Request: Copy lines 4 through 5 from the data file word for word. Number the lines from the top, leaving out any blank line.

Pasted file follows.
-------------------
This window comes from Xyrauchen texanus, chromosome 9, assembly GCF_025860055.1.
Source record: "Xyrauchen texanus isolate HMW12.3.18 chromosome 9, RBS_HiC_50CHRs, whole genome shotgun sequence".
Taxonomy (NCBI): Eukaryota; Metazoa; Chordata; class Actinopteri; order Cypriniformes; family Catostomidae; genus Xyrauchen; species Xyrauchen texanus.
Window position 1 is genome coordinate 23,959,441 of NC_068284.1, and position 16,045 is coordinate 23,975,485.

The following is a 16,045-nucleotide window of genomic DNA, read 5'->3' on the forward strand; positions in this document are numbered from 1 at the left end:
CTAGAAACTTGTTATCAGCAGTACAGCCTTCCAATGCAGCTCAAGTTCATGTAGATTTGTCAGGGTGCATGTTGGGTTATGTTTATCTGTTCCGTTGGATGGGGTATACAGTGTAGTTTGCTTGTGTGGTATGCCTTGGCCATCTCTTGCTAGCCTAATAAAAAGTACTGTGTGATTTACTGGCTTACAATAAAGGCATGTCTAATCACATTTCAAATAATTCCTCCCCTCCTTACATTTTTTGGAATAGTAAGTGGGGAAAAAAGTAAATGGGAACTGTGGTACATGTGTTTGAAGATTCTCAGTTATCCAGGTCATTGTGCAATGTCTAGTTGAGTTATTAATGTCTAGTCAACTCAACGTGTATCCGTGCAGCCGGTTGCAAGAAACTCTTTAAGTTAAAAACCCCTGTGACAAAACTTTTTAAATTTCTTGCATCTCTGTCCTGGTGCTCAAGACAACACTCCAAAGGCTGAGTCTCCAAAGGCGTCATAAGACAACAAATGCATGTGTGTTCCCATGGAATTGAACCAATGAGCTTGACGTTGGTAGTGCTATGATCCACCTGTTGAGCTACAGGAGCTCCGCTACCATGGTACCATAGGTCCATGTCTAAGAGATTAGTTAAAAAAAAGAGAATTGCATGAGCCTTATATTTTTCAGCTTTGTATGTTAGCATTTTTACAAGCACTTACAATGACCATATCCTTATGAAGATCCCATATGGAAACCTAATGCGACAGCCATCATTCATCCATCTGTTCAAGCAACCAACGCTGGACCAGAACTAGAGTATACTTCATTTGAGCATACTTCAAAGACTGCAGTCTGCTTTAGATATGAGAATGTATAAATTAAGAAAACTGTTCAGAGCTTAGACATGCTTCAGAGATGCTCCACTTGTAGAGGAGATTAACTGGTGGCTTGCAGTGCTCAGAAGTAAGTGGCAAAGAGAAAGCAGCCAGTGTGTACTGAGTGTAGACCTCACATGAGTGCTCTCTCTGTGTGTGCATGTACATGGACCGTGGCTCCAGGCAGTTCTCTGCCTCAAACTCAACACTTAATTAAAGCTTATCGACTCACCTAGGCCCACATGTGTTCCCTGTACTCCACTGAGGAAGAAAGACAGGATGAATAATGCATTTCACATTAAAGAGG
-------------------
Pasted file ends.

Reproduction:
Window position 1 is genome coordinate 23,959,441 of NC_068284.1, and position 16,045 is coordinate 23,975,485.

The following is a 16,045-nucleotide window of genomic DNA, read 5'->3' on the forward strand; positions in this document are numbered from 1 at the left end: